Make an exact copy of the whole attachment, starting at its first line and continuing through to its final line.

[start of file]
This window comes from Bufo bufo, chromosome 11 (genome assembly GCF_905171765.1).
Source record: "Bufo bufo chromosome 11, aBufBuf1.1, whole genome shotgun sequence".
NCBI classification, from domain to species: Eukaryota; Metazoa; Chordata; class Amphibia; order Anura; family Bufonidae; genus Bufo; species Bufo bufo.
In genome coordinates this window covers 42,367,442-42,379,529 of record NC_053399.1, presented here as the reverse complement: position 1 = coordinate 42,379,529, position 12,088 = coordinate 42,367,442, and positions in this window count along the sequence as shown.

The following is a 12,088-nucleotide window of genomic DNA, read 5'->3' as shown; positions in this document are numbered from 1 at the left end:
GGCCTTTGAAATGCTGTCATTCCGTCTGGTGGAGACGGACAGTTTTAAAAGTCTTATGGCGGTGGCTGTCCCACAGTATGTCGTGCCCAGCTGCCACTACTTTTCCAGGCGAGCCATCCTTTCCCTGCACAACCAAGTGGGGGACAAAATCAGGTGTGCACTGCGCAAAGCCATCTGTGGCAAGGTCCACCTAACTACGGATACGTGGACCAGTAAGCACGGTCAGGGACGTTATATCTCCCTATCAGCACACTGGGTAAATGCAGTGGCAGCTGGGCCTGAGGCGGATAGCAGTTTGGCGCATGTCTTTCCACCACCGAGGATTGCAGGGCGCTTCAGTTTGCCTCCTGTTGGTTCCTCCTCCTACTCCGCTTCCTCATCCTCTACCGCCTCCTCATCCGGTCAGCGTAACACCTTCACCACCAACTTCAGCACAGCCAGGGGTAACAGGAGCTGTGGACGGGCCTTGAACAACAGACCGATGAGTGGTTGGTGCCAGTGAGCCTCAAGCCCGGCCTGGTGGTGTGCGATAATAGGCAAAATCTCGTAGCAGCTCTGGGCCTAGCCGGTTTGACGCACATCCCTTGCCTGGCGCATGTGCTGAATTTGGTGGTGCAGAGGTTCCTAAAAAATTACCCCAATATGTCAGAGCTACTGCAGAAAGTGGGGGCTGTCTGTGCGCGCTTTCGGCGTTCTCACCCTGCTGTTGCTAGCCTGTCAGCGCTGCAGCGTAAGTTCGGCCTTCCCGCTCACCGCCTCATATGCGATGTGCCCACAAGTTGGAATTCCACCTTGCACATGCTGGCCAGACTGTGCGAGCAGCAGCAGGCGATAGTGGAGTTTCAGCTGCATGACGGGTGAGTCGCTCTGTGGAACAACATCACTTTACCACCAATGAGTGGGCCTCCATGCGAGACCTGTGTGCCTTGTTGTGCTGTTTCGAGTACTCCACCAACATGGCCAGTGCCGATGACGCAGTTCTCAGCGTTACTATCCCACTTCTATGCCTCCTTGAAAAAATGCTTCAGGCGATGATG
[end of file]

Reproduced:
This window comes from Bufo bufo, chromosome 11 (genome assembly GCF_905171765.1).
Source record: "Bufo bufo chromosome 11, aBufBuf1.1, whole genome shotgun sequence".
NCBI classification, from domain to species: Eukaryota; Metazoa; Chordata; class Amphibia; order Anura; family Bufonidae; genus Bufo; species Bufo bufo.
In genome coordinates this window covers 42,367,442-42,379,529 of record NC_053399.1, presented here as the reverse complement: position 1 = coordinate 42,379,529, position 12,088 = coordinate 42,367,442, and positions in this window count along the sequence as shown.

The following is a 12,088-nucleotide window of genomic DNA, read 5'->3' as shown; positions in this document are numbered from 1 at the left end:
GGCCTTTGAAATGCTGTCATTCCGTCTGGTGGAGACGGACAGTTTTAAAAGTCTTATGGCGGTGGCTGTCCCACAGTATGTCGTGCCCAGCTGCCACTACTTTTCCAGGCGAGCCATCCTTTCCCTGCACAACCAAGTGGGGGACAAAATCAGGTGTGCACTGCGCAAAGCCATCTGTGGCAAGGTCCACCTAACTACGGATACGTGGACCAGTAAGCACGGTCAGGGACGTTATATCTCCCTATCAGCACACTGGGTAAATGCAGTGGCAGCTGGGCCTGAGGCGGATAGCAGTTTGGCGCATGTCTTTCCACCACCGAGGATTGCAGGGCGCTTCAGTTTGCCTCCTGTTGGTTCCTCCTCCTACTCCGCTTCCTCATCCTCTACCGCCTCCTCATCCGGTCAGCGTAACACCTTCACCACCAACTTCAGCACAGCCAGGGGTAACAGGAGCTGTGGACGGGCCTTGAACAACAGACCGATGAGTGGTTGGTGCCAGTGAGCCTCAAGCCCGGCCTGGTGGTGTGCGATAATAGGCAAAATCTCGTAGCAGCTCTGGGCCTAGCCGGTTTGACGCACATCCCTTGCCTGGCGCATGTGCTGAATTTGGTGGTGCAGAGGTTCCTAAAAAATTACCCCAATATGTCAGAGCTACTGCAGAAAGTGGGGGCTGTCTGTGCGCGCTTTCGGCGTTCTCACCCTGCTGTTGCTAGCCTGTCAGCGCTGCAGCGTAAGTTCGGCCTTCCCGCTCACCGCCTCATATGCGATGTGCCCACAAGTTGGAATTCCACCTTGCACATGCTGGCCAGACTGTGCGAGCAGCAGCAGGCGATAGTGGAGTTTCAGCTGCATGACGGGTGAGTCGCTCTGTGGAACAACATCACTTTACCACCAATGAGTGGGCCTCCATGCGAGACCTGTGTGCCTTGTTGTGCTGTTTCGAGTACTCCACCAACATGGCCAGTGCCGATGACGCAGTTCTCAGCGTTACTATCCCACTTCTATGCCTCCTTGAAAAAATGCTTCAGGCGATGATG